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When designing a schema for a DB (e.g. MySQL) the question arises whether or not to completely normalize the tables.

On one hand joins (and foreign key constraints, etc.) are very slow, and on the other hand you get redundant data and the potential for inconsistency.

Is "optimize last" the correct approach here? i.e. create a by-the-book normalized DB and then see what can be denormalized to achieve the optimal speed gain.

My fear, regarding this approach, is that I will settle on a DB design that might not be fast enough - but at that stage refactoring the schema (while supporting existing data) would be very painful. This is why I'm tempted to just temporarily forget everything I learned about "proper" RDBMS practices, and try the "flat table" approach for once.

Should the fact that this DB is going to be insert-heavy effect the decision?

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It makes a serious difference what application are you talking about. Is it enterprice/business logic or public web site or something else? – Bogdan Gusiev Jun 1 '09 at 13:47
@Bogdan, it's a system that tracks many objects with geo location. – Assaf Lavie Jun 1 '09 at 13:57
Well, you guys basically scared me straight back to the 5th normalized form. So thanks. Still interesting to read the answers though. – Assaf Lavie Jun 1 '09 at 13:59
BCNF should be fine. And you might get that for free with 3NF if you decompose based on the correct functional dependancies and your PK-FK relationships lack transitive dependencies. – Alan Jun 1 '09 at 14:08
4NF and 5NF are only of interest for M:M relationships. – ConcernedOfTunbridgeWells Jun 1 '09 at 14:12
up vote 25 down vote accepted

A philosophical answer: Sub-optimal (relational) databases are rife with insert, update, and delete anomalies. These all lead to inconsistent data, resulting in poor data quality. If you can't trust the accuracy of your data, what good is it? Ask yourself this: Do you want the right answers slower or do you want the wrong answers faster?

As a practical matter: get it right before you get it fast. We humans are very bad at predicting where bottlenecks will occur. Make the database great, measure the performance over a decent period of time, then decide if you need to make it faster. Before you denormalize and sacrifice accuracy try other techniques: can you get a faster server, connection, db driver, etc? Might stored procedures speed things up? How are the indexes and their fill factors? If those and other performance and tuning techniques do not do the trick, only then consider denormalization. Then measure the performance to verify that you got the increase in speed that you "paid for". Make sure that you are performing optimization, not pessimization.


Q: So if I optimize last, can you recommend a reasonable way to migrate data after the schema is changed? If, for example, I decide to get rid of a lookup table - how can I migrate existing databased to this new design?

A: Sure.

  1. Make a backup.
  2. Make another backup to a different device.
  3. Create new tables with "select into newtable from oldtable..." type commands. You'll need to do some joins to combine previously distinct tables.
  4. Drop the old tables.
  5. Rename the new tables.

BUT... consider a more robust approach:

Create some views on your fully normalized tables right now. Those views (virtual tables, "windows" on the data... ask me if you want to know more about this topic) would have the same defining query as step three above. When you write your application or DB-layer logic, use the views (at least for read access; updatable views are... well, interestsing). Then if you denormalize later, create a new table as above, drop the view, rename the new base table whatever the view was. Your application/DB-layer won't know the difference.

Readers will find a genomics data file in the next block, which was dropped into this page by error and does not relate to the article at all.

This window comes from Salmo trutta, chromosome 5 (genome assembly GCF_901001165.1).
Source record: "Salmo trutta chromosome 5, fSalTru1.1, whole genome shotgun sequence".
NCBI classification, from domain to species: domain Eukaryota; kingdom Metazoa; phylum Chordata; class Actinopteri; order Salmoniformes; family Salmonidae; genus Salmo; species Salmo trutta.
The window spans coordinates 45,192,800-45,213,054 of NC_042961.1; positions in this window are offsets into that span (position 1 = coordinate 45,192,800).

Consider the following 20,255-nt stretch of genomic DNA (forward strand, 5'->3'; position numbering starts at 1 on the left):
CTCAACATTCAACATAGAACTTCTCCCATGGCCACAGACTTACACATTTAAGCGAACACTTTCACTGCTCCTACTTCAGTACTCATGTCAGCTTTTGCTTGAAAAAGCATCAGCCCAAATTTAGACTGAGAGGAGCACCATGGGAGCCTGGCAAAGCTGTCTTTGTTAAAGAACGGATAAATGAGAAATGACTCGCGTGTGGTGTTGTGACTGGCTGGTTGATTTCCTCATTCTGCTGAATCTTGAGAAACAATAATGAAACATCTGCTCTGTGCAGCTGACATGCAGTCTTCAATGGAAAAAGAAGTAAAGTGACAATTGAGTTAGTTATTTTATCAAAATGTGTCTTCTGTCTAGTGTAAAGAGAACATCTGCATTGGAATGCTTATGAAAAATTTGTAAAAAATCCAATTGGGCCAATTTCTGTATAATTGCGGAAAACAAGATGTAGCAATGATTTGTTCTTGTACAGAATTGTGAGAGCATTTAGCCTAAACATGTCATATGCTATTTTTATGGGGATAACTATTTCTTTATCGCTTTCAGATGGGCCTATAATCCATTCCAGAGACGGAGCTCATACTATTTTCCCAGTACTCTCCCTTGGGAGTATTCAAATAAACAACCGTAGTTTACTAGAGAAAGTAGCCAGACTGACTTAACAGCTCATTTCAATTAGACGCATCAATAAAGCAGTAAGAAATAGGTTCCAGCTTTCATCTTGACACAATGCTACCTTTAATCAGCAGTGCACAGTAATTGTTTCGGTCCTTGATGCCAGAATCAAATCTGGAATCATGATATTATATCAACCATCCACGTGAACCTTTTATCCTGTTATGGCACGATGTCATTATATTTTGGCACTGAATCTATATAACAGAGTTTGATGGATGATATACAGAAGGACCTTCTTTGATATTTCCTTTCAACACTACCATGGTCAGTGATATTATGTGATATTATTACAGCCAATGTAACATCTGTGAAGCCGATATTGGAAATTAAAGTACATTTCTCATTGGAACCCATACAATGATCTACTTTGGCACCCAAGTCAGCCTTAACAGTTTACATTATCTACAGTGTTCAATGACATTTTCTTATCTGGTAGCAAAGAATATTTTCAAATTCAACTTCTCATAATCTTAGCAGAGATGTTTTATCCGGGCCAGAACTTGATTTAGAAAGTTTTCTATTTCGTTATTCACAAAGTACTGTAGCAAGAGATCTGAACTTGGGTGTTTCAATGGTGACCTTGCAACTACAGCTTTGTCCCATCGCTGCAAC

There's actually more to this in practice, but this should get you started.

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So if I optimize last, can you recommend a reasonable way to migrate data after the schema is changed? If, for example, I decide to get rid of a lookup table - how can I migrate existing databased to this new design? – Assaf Lavie Jun 1 '09 at 12:56
If you are on SQL Server, look up "Instead Of" triggers. This is my favourite kind of trigger. – Raj More Jun 11 '09 at 18:01

The usage pattern of your database (insert-heavy vs. reporting-heavy) will definitely affect your normalization. Furthermore, you may want to look at your indexing, etc. if you are seeing a significant slowdown with normalized tables. Which version of MySQL are you using?

In general, an insert-heavy database should be more normalized than a reporting-heavy database. However, YMMV of course...

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Using 5.1. Can you please elaborate on why an insert-heavy DB needs to be more normalized? YMMV? – Assaf Lavie Jun 1 '09 at 12:21
Insert-heavy DB's should be more normalized because their main focus is capturing data. If it's transactional, you want a 3NF database. If you're doing a reporting database where the main focus is pulling information out, you want a semi-denormalized DB. – Eric Jun 1 '09 at 12:24
"YMMV" = "Your Mileage May Vary", as in fuel mileage reported for cars. In other words you may not get exactly the same results for specific cases. – Turnkey Jun 1 '09 at 12:27
More generally, normalized databases are slower to get data out of (since more has to be computed), but faster to get data into (since less has to be done). Therefore, an insert-heavy DB will benefit from normalization, but a data warehouse DB will benefit from less normalization. – David Thornley Jun 1 '09 at 14:18

A normal design is the place to start; get it right, first, because you may not need to make it fast.